• Arwa Hanin Elrayess

They Fled From Genocide In Myanmar, But They Can't Escape COVID-19: who are the Rohingya?

Over the decades, a series of military operations, many consider acts of genocide, have forced hundreds of thousands of Rohingya to flee their homes in search of neighboring refuge.


The Kutupalong settlement, located in Bangladesh, has been receiving Rohingya refugees since 1971, and as of today, is the largest refugee camp in the World.


With approximately 70,000 people per square kilometer, limited food, water, and sanitization services, living conditions in Kutupalong have made the Rohingya the most vulnerable population in the wake of this pandemic.


However, many Rohingya refugees would rather face famine and disease than return to the violence of their home nation, Myanmar, even risking their lives at sea to escape military brutality.


On Thursday, nearly 400 Rohingya were rescued by Bangladesh coastguards. They had been at sea for almost 2 months after failing to reach Malaysian ground.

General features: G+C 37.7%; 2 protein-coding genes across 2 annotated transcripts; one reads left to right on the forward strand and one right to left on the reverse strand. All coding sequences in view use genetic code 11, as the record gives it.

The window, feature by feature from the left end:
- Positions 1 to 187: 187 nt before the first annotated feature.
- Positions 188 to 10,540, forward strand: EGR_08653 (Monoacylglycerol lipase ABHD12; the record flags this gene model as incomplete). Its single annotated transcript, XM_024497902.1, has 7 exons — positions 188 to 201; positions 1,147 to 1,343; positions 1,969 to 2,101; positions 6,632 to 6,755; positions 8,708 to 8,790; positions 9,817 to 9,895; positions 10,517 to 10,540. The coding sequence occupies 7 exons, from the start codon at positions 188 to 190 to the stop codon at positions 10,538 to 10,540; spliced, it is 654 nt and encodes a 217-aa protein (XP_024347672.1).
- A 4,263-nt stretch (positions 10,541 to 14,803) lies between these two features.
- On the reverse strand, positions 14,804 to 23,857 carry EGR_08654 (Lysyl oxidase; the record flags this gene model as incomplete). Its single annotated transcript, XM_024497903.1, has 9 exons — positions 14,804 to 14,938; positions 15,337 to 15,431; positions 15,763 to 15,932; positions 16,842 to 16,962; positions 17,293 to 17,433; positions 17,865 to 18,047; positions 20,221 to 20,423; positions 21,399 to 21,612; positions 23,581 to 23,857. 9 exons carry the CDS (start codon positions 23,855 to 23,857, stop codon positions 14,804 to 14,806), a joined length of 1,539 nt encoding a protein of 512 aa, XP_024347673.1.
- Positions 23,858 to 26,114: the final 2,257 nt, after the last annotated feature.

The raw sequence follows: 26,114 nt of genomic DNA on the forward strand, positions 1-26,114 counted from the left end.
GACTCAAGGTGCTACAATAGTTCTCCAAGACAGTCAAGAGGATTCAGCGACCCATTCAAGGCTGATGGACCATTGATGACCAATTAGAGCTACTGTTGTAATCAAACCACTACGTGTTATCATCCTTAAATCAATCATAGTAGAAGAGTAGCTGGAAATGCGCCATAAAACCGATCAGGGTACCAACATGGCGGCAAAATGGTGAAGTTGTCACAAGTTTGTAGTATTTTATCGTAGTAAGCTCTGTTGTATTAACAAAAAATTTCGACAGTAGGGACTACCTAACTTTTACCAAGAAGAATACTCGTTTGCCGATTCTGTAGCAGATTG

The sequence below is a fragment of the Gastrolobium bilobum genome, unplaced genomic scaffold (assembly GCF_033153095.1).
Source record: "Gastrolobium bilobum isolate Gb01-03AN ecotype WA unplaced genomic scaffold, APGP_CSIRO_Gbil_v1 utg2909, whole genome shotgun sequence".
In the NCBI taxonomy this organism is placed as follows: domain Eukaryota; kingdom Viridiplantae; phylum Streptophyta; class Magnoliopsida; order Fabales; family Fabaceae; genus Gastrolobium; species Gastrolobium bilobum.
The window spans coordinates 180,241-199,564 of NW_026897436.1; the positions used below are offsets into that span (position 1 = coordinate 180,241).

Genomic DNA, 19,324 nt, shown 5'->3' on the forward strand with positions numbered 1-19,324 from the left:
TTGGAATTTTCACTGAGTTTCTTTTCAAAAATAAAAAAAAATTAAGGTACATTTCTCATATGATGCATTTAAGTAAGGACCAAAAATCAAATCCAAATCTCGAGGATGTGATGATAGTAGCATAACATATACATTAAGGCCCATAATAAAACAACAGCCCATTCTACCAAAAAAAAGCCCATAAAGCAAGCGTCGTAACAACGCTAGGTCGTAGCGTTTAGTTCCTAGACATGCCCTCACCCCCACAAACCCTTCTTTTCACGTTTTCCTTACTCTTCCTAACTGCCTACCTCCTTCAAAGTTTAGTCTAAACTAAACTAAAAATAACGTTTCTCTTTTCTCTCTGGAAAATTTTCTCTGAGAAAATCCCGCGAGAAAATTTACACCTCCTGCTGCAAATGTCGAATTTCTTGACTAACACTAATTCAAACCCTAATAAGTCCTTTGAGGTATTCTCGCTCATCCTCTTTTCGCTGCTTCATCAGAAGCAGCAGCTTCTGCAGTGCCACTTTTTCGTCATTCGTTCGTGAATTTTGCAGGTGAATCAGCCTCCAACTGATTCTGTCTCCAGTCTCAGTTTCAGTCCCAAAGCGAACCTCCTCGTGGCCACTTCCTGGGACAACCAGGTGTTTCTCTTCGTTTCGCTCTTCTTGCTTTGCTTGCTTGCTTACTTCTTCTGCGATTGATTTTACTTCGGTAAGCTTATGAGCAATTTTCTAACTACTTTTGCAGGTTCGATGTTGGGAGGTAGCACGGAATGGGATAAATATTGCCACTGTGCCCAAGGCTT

28 reportedly died whilst adrift.

Who are the Rohingya, and why are they being persecuted?


The Rohingya are a minority ethnic group who have lived in the predominantly Buddhist Myanmar since as early as the 12th century. They are a majority Muslim population who reside in the area of Rakhine and have been under constant persecution, oppression, and violence by Myanmar’s military and government.


The Muslim community in Rakhine expanded significantly during British rule from 1824 to 1948 when mostly Muslim laborers from India and Bangladesh came to Myanmar to expand rice cultivation and other industries.


The migration of these laborers was viewed negatively by the native population, and, during WW2 when British-allied Rohingya Muslims fought against Japanese-allied Rakhine Buddhists, their hatred for the Rohingya was further fuelled.